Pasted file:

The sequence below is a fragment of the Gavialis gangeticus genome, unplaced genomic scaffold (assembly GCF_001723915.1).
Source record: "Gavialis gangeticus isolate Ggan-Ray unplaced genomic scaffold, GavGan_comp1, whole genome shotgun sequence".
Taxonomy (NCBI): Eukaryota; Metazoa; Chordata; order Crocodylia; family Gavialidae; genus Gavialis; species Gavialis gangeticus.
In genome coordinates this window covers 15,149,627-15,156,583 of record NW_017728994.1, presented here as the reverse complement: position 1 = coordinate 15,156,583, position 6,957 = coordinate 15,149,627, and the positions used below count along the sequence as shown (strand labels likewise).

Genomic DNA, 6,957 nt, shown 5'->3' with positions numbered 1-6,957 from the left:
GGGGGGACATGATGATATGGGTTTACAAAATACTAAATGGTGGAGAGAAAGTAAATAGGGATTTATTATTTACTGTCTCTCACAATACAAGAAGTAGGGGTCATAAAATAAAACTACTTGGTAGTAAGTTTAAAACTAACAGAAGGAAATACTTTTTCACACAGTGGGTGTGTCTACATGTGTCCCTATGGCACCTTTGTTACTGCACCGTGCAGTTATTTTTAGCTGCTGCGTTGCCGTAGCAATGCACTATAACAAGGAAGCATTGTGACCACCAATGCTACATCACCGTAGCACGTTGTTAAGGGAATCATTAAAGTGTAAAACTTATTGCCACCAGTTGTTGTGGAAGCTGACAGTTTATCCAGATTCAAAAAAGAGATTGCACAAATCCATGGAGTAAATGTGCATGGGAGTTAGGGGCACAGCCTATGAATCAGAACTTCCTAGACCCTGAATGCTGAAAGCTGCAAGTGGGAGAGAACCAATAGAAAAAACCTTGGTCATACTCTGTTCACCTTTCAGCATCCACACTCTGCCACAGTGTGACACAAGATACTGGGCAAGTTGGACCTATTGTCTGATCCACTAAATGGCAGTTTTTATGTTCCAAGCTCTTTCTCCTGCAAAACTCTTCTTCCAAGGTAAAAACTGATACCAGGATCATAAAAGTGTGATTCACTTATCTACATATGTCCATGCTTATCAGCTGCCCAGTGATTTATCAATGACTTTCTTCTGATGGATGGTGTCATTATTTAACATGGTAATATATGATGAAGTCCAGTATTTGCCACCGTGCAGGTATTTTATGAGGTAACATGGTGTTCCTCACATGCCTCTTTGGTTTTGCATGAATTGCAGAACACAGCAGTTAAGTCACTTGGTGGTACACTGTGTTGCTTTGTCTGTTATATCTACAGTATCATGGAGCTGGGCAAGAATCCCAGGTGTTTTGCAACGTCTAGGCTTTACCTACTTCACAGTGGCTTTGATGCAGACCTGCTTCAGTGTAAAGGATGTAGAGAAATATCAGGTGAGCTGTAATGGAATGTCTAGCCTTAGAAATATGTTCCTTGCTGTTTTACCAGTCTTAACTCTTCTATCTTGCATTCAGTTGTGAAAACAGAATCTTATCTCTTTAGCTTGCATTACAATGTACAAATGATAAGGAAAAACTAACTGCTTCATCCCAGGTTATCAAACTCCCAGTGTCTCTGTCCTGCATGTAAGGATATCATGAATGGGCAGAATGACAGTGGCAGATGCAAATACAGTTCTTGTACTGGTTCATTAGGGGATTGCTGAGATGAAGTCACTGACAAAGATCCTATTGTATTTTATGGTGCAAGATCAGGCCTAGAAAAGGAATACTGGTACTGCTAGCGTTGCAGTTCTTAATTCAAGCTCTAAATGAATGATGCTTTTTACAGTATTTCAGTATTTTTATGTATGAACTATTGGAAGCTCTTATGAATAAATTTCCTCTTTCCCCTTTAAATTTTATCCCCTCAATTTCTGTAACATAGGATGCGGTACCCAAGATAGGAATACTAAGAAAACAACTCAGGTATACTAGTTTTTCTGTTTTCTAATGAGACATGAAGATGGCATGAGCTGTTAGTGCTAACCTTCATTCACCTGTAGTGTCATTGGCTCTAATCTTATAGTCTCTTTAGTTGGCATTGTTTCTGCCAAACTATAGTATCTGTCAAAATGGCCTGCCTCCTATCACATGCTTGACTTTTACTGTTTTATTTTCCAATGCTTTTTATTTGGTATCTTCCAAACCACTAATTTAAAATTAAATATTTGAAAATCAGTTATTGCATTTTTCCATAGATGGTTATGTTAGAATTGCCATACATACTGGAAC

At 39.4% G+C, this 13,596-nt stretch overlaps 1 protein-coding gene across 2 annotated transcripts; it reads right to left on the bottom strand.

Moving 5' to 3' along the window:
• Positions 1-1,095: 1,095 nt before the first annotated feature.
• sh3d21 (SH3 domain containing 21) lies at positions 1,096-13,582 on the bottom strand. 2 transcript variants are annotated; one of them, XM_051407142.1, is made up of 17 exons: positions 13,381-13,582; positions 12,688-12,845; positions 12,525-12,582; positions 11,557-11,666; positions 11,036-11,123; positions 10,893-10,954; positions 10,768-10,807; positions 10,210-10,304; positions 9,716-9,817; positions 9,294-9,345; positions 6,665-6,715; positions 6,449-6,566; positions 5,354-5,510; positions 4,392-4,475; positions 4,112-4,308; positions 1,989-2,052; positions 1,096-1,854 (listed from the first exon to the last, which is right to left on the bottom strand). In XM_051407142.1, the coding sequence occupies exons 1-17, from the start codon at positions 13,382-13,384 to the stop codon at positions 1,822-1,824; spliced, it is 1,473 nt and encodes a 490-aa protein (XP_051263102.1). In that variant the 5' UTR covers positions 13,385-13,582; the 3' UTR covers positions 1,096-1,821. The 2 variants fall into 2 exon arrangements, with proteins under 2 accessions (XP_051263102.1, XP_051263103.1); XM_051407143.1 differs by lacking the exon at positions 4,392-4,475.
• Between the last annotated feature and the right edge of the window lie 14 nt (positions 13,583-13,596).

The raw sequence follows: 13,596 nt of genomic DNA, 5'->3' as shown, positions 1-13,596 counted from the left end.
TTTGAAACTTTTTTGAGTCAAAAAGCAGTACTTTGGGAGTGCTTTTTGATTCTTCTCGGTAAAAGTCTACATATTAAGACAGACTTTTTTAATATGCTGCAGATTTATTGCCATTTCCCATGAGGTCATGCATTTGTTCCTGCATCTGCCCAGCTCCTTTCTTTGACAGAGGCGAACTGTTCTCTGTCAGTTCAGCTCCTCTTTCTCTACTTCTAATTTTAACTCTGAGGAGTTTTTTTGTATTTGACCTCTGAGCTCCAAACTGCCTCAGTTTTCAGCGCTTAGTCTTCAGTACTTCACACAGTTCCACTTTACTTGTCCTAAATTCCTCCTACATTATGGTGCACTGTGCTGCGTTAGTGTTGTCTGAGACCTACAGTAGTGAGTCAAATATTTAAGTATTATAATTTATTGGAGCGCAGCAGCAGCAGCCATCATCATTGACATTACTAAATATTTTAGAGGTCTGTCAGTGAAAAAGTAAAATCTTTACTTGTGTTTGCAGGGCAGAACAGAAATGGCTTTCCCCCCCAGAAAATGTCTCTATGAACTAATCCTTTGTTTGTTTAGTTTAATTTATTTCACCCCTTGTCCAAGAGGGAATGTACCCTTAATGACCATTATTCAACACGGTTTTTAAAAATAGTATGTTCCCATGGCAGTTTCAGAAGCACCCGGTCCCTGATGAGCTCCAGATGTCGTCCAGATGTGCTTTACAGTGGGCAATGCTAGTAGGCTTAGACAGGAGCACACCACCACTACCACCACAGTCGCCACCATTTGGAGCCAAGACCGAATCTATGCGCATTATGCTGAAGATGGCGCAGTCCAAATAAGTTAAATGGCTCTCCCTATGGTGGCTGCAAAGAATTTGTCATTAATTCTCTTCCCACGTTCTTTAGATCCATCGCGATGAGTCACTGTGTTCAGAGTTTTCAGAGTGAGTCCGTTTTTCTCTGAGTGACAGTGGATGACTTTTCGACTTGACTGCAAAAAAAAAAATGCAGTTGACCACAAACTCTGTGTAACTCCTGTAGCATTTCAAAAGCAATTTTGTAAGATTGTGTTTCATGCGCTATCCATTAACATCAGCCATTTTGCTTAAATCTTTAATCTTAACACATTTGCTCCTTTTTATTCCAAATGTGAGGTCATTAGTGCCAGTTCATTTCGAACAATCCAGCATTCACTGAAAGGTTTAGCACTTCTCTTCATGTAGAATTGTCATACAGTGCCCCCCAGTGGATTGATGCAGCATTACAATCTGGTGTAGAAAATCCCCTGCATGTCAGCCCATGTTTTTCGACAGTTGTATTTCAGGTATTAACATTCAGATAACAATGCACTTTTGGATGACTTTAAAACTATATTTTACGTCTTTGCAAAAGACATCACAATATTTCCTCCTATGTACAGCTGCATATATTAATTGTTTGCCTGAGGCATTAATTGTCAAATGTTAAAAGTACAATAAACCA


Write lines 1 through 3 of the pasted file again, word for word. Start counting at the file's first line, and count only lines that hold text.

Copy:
The sequence below is a fragment of the Gavialis gangeticus genome, unplaced genomic scaffold (assembly GCF_001723915.1).
Source record: "Gavialis gangeticus isolate Ggan-Ray unplaced genomic scaffold, GavGan_comp1, whole genome shotgun sequence".
Taxonomy (NCBI): Eukaryota; Metazoa; Chordata; order Crocodylia; family Gavialidae; genus Gavialis; species Gavialis gangeticus.